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Notes from the American Sheep Industry Association Annual Convention

February 10th, 2012 · No Comments

The ASI Annual Convention was held in Phoenix, AZ, January 24-28, 2012.  The Association has a number of committees as well as a list of policies and directives many of which are pertinent to animal health.  http://www.sheepusa.org/ASI_Positions

The Animal Health Committee met from 3-5 pm on Thursday, January 26.  Dr. Diane Sutton of USDA/APHIS reviewed the current highlights from the National Scrapie Eradication Program.  The numbers of scrapie cases in sheep have been steadily declining as a result of selective breeding programs and slaughter trace back efforts.  She also discussed proposed changes in the Scrapie Flock Certification Program that will be announced this spring.  In the last ten years, 25 cases of scrapie in goats have been diagnosed with an increase in the annual numbers in the past 3-5 years.  (check out the “monthly report” link on the right at http://www.aphis.usda.gov/animal_health/animal_diseases/scrapie/ )  It is likely that the increased numbers are related to increased surveillance.   New sampling minimums for slaughtered goats will be coming soon.

Dr. Katherine Marshall provided a preliminary report on findings from the 2011 NAHMS Sheep Study which will reflect about 70% of US sheep operations and 85% of the national ewe inventory.  Interestingly, results from the on-farm sampling portion of the study indicated that 47% of sheep operations were positive for exposure to toxoplasmosis; 52% of operations were positive for campylobacter, a cause of abortions and human foodborne illness; and 47% of operations were positive for salmonella bacteria.  Samples were also taken for Q fever.  Of 563 participating operations, samples from 16% tested positive by ELISA.  These samples will be further tested by the more specific immunofluorescence assay (IFA).   A series of reports will soon be available at their website: http://www.aphis.usda.gov/animal_health/nahms/sheep/ .

Dr. Margaret Highland of the Animal Disease Research Unit at Pullman, WA, gave an overview of what is currently known about severe pneumonia outbreaks in bighorn sheep and their possible association with contact between bighorns and domestic sheep on public range land.  ASI estimates that ~23% of domestic sheep production in the USA utilizes at least some public land grazing.  Suggestions for further research were presented.  This topic has created considerable controversy and will remain a very important issue for the US sheep industry.  Some recent references related to this issue are below.1-3  You can see the abstracts at the National Library of Medicine online search engine http://www.ncbi.nlm.nih.gov/sites/entrez .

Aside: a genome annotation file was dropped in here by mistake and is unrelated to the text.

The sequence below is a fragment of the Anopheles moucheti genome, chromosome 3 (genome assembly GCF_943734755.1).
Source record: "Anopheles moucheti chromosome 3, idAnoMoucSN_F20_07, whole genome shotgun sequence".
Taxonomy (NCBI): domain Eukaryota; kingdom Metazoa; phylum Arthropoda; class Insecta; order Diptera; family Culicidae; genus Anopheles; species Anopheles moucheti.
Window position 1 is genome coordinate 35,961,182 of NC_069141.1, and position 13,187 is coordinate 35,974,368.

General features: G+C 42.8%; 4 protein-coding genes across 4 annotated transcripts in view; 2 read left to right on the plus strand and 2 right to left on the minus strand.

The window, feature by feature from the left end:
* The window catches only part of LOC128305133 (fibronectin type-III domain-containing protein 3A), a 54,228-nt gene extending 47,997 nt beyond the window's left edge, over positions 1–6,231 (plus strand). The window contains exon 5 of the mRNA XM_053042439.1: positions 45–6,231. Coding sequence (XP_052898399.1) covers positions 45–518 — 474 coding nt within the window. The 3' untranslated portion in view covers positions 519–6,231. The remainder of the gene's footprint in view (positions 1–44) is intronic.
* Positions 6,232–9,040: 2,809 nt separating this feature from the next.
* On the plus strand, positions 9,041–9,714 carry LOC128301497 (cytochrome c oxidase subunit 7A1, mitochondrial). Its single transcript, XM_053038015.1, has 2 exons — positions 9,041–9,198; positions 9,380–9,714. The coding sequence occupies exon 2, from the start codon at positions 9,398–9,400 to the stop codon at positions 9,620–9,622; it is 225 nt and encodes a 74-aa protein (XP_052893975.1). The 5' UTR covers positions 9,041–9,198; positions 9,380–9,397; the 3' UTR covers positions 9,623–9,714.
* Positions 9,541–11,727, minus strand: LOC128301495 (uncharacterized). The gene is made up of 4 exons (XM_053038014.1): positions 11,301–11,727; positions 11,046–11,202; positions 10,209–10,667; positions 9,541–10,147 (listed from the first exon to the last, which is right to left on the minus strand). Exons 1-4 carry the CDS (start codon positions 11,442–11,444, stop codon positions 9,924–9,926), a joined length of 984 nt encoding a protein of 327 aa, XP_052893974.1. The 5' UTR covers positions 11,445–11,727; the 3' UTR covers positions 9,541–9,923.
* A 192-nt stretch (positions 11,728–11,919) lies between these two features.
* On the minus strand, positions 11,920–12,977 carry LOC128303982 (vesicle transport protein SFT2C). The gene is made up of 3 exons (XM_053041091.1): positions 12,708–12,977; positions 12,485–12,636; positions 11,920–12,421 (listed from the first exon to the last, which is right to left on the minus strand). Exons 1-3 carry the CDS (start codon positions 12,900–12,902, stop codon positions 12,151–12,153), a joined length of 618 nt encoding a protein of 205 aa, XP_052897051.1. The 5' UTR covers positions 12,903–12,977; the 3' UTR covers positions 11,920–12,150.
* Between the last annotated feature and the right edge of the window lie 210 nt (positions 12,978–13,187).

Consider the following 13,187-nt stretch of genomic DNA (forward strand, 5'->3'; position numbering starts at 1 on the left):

Dr. Don Knowles, Research Leader for the Animal Disease Research Unit at Pullman, WA, provided an update on research into a possible genetic marker for susceptibility to ovine progressive pneumonia virus (OPP).  A candidate marker, TMEM154, has been identified which appears to be present more frequently in infected animals.4  Further work needs to be done to validate the findings, but this work suggests that it may be possible to select sheep that are less susceptible to OPP and gradually reduce the prevalence of this disease.  

 During the meeting of the Production Education and Research Council on Friday, Dr. Keith Inskeep of West Virginia University presented an informative review of appropriate uses of CIDR devices, and Dr. Dan Morrical of Iowa State University demonstrated the use of some new ration balancing software for sheep, Sheep BRaNDS, that appears to be user friendly and that utilizes the 2007 NRC Nutrient Requirements of Small Ruminants data.  Dr. Morrical would be a contact for inquiries about this software.

For those of you who do not know, ASI publishes the Sheep Production Handbook which would be an excellent source of information for some of your clients.  http://www.sheepusa.org/Order_Materials   ASI also publishes the Sheep and Goat Research Journal, and the articles, including those in back issues, are available online at  http://www.sheepusa.org/Sheep_and_Goat_Research_Journal .

Respectfully submitted, William Shulaw, ASI Animal Health Committee Member, AASRP Board Member Region 1

             1.         Dassanayake RP, Shanthalingam S, Herndon CN, et al. Mannheimia haemolytica serotype A1 exhibits differential pathogenicity in two related species, Ovis canadensis and Ovis aries. Vet Microbiol 2009;133:366-371.

2.         Dassanayake RP, Shanthalingam S, Herndon CN, et al. Mycoplasma ovipneumoniae can predispose bighorn sheep to fatal Mannheimia haemolytica pneumonia. Vet Microbiol 2010;145:354-359.

3.         Lawrence PK, Shanthalingam S, Dassanayake RP, et al. Transmission of Mannheimia haemolytica from domestic sheep (Ovis aries) to bighorn sheep (Ovis canadensis): unequivocal demonstration with green fluorescent protein-tagged organisms. J Wildl Dis 2010;46:706-717.

4.         Heaton MP, Clawson ML, Chitko-McKown CG, et al. Reduced Lentivirus Susceptibility in Sheep with TMEM154 Mutations. PLoS Genet 2012;8:e1002467.

 

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